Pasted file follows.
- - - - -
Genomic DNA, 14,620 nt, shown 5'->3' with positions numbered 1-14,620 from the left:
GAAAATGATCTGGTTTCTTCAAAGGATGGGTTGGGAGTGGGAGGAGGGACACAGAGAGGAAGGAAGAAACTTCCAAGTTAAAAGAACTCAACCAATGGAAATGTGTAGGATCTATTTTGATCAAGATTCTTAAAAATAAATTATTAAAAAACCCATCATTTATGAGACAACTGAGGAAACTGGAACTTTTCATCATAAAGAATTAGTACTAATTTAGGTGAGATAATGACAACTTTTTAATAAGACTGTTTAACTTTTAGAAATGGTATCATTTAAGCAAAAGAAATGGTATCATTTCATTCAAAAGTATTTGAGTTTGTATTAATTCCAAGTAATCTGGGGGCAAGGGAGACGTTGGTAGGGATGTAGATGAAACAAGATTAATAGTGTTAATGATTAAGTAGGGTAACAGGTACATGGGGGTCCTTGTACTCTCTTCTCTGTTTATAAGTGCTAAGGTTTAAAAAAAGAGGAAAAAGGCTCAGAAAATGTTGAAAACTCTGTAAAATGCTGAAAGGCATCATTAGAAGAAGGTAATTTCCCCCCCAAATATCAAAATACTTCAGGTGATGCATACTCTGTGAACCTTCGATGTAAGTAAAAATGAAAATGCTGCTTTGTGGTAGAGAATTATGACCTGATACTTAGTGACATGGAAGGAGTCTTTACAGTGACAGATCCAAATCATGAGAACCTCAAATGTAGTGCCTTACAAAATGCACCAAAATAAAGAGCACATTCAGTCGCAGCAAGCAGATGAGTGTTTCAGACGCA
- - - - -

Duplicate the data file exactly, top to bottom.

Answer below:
Genomic DNA, 14,620 nt, shown 5'->3' with positions numbered 1-14,620 from the left:
GAAAATGATCTGGTTTCTTCAAAGGATGGGTTGGGAGTGGGAGGAGGGACACAGAGAGGAAGGAAGAAACTTCCAAGTTAAAAGAACTCAACCAATGGAAATGTGTAGGATCTATTTTGATCAAGATTCTTAAAAATAAATTATTAAAAAACCCATCATTTATGAGACAACTGAGGAAACTGGAACTTTTCATCATAAAGAATTAGTACTAATTTAGGTGAGATAATGACAACTTTTTAATAAGACTGTTTAACTTTTAGAAATGGTATCATTTAAGCAAAAGAAATGGTATCATTTCATTCAAAAGTATTTGAGTTTGTATTAATTCCAAGTAATCTGGGGGCAAGGGAGACGTTGGTAGGGATGTAGATGAAACAAGATTAATAGTGTTAATGATTAAGTAGGGTAACAGGTACATGGGGGTCCTTGTACTCTCTTCTCTGTTTATAAGTGCTAAGGTTTAAAAAAAGAGGAAAAAGGCTCAGAAAATGTTGAAAACTCTGTAAAATGCTGAAAGGCATCATTAGAAGAAGGTAATTTCCCCCCCAAATATCAAAATACTTCAGGTGATGCATACTCTGTGAACCTTCGATGTAAGTAAAAATGAAAATGCTGCTTTGTGGTAGAGAATTATGACCTGATACTTAGTGACATGGAAGGAGTCTTTACAGTGACAGATCCAAATCATGAGAACCTCAAATGTAGTGCCTTACAAAATGCACCAAAATAAAGAGCACATTCAGTCGCAGCAAGCAGATGAGTGTTTCAGACGCA